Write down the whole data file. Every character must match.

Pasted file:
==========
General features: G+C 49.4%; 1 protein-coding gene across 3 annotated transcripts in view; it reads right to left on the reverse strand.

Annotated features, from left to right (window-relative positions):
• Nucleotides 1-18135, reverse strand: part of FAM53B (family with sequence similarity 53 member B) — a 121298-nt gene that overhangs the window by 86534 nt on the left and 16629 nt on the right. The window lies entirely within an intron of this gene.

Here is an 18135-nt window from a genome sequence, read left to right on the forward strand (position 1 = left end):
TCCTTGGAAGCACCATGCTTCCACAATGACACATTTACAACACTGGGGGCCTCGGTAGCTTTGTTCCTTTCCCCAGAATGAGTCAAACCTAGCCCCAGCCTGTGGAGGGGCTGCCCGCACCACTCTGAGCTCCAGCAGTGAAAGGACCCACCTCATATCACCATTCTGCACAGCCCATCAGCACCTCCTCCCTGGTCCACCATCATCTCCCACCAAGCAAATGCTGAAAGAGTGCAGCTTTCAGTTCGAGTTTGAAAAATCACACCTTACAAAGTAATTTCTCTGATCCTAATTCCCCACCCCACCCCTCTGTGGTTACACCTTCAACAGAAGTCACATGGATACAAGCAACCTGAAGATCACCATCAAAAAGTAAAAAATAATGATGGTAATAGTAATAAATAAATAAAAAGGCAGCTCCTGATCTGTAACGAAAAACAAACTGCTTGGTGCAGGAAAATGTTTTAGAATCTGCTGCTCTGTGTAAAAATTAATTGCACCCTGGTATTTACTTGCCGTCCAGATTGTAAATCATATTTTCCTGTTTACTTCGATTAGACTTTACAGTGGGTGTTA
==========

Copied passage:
General features: G+C 49.4%; 1 protein-coding gene across 3 annotated transcripts in view; it reads right to left on the reverse strand.

Annotated features, from left to right (window-relative positions):
• Nucleotides 1-18135, reverse strand: part of FAM53B (family with sequence similarity 53 member B) — a 121298-nt gene that overhangs the window by 86534 nt on the left and 16629 nt on the right. The window lies entirely within an intron of this gene.

Here is an 18135-nt window from a genome sequence, read left to right on the forward strand (position 1 = left end):
TCCTTGGAAGCACCATGCTTCCACAATGACACATTTACAACACTGGGGGCCTCGGTAGCTTTGTTCCTTTCCCCAGAATGAGTCAAACCTAGCCCCAGCCTGTGGAGGGGCTGCCCGCACCACTCTGAGCTCCAGCAGTGAAAGGACCCACCTCATATCACCATTCTGCACAGCCCATCAGCACCTCCTCCCTGGTCCACCATCATCTCCCACCAAGCAAATGCTGAAAGAGTGCAGCTTTCAGTTCGAGTTTGAAAAATCACACCTTACAAAGTAATTTCTCTGATCCTAATTCCCCACCCCACCCCTCTGTGGTTACACCTTCAACAGAAGTCACATGGATACAAGCAACCTGAAGATCACCATCAAAAAGTAAAAAATAATGATGGTAATAGTAATAAATAAATAAAAAGGCAGCTCCTGATCTGTAACGAAAAACAAACTGCTTGGTGCAGGAAAATGTTTTAGAATCTGCTGCTCTGTGTAAAAATTAATTGCACCCTGGTATTTACTTGCCGTCCAGATTGTAAATCATATTTTCCTGTTTACTTCGATTAGACTTTACAGTGGGTGTTA